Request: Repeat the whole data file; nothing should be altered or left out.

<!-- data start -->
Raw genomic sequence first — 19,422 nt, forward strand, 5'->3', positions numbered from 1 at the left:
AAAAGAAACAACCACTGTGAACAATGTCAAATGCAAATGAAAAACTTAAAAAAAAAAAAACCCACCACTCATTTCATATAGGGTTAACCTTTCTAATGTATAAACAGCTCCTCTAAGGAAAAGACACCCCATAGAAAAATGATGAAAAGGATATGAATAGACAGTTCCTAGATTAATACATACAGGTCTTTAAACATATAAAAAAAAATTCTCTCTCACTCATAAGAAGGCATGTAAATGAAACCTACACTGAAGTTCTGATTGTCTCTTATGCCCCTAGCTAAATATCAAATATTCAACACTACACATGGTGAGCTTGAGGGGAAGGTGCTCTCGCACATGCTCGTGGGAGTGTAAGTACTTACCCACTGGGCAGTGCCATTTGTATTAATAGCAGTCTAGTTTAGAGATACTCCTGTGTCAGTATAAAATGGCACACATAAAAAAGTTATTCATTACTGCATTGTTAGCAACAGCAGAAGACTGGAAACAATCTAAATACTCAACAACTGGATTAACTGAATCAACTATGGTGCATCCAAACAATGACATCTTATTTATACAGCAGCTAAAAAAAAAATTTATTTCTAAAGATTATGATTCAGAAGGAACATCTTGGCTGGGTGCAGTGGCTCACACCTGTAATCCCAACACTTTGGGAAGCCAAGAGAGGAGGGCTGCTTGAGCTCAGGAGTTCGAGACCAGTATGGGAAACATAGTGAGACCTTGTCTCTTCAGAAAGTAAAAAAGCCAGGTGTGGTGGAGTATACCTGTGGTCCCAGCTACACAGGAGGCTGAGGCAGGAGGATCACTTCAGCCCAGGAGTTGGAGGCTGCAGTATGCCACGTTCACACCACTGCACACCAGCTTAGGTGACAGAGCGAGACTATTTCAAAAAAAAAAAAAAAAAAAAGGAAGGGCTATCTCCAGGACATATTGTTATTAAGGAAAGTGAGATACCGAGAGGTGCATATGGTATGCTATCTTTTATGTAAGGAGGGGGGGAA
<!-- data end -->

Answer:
Raw genomic sequence first — 19,422 nt, forward strand, 5'->3', positions numbered from 1 at the left:
AAAAGAAACAACCACTGTGAACAATGTCAAATGCAAATGAAAAACTTAAAAAAAAAAAAACCCACCACTCATTTCATATAGGGTTAACCTTTCTAATGTATAAACAGCTCCTCTAAGGAAAAGACACCCCATAGAAAAATGATGAAAAGGATATGAATAGACAGTTCCTAGATTAATACATACAGGTCTTTAAACATATAAAAAAAAATTCTCTCTCACTCATAAGAAGGCATGTAAATGAAACCTACACTGAAGTTCTGATTGTCTCTTATGCCCCTAGCTAAATATCAAATATTCAACACTACACATGGTGAGCTTGAGGGGAAGGTGCTCTCGCACATGCTCGTGGGAGTGTAAGTACTTACCCACTGGGCAGTGCCATTTGTATTAATAGCAGTCTAGTTTAGAGATACTCCTGTGTCAGTATAAAATGGCACACATAAAAAAGTTATTCATTACTGCATTGTTAGCAACAGCAGAAGACTGGAAACAATCTAAATACTCAACAACTGGATTAACTGAATCAACTATGGTGCATCCAAACAATGACATCTTATTTATACAGCAGCTAAAAAAAAAATTTATTTCTAAAGATTATGATTCAGAAGGAACATCTTGGCTGGGTGCAGTGGCTCACACCTGTAATCCCAACACTTTGGGAAGCCAAGAGAGGAGGGCTGCTTGAGCTCAGGAGTTCGAGACCAGTATGGGAAACATAGTGAGACCTTGTCTCTTCAGAAAGTAAAAAAGCCAGGTGTGGTGGAGTATACCTGTGGTCCCAGCTACACAGGAGGCTGAGGCAGGAGGATCACTTCAGCCCAGGAGTTGGAGGCTGCAGTATGCCACGTTCACACCACTGCACACCAGCTTAGGTGACAGAGCGAGACTATTTCAAAAAAAAAAAAAAAAAAAAGGAAGGGCTATCTCCAGGACATATTGTTATTAAGGAAAGTGAGATACCGAGAGGTGCATATGGTATGCTATCTTTTATGTAAGGAGGGGGGGAA